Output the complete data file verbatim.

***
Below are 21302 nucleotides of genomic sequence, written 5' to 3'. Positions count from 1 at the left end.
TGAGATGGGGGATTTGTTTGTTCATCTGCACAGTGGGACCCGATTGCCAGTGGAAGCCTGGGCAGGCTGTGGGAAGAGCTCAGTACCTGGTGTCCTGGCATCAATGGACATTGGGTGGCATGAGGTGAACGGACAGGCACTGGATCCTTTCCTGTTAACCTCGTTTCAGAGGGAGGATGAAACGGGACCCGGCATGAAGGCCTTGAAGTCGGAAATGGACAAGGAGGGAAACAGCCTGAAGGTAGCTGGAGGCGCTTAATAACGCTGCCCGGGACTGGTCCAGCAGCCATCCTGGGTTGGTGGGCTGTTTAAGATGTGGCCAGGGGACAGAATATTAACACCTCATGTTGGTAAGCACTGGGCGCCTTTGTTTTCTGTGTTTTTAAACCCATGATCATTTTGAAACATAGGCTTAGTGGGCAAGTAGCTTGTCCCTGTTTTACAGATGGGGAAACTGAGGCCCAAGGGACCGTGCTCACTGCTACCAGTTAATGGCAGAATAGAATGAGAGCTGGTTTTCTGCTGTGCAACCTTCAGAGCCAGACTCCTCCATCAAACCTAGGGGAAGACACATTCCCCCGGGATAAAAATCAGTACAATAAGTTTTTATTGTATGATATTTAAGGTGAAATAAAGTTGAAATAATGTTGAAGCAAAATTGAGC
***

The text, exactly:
Below are 21302 nucleotides of genomic sequence, written 5' to 3'. Positions count from 1 at the left end.
TGAGATGGGGGATTTGTTTGTTCATCTGCACAGTGGGACCCGATTGCCAGTGGAAGCCTGGGCAGGCTGTGGGAAGAGCTCAGTACCTGGTGTCCTGGCATCAATGGACATTGGGTGGCATGAGGTGAACGGACAGGCACTGGATCCTTTCCTGTTAACCTCGTTTCAGAGGGAGGATGAAACGGGACCCGGCATGAAGGCCTTGAAGTCGGAAATGGACAAGGAGGGAAACAGCCTGAAGGTAGCTGGAGGCGCTTAATAACGCTGCCCGGGACTGGTCCAGCAGCCATCCTGGGTTGGTGGGCTGTTTAAGATGTGGCCAGGGGACAGAATATTAACACCTCATGTTGGTAAGCACTGGGCGCCTTTGTTTTCTGTGTTTTTAAACCCATGATCATTTTGAAACATAGGCTTAGTGGGCAAGTAGCTTGTCCCTGTTTTACAGATGGGGAAACTGAGGCCCAAGGGACCGTGCTCACTGCTACCAGTTAATGGCAGAATAGAATGAGAGCTGGTTTTCTGCTGTGCAACCTTCAGAGCCAGACTCCTCCATCAAACCTAGGGGAAGACACATTCCCCCGGGATAAAAATCAGTACAATAAGTTTTTATTGTATGATATTTAAGGTGAAATAAAGTTGAAATAATGTTGAAGCAAAATTGAGC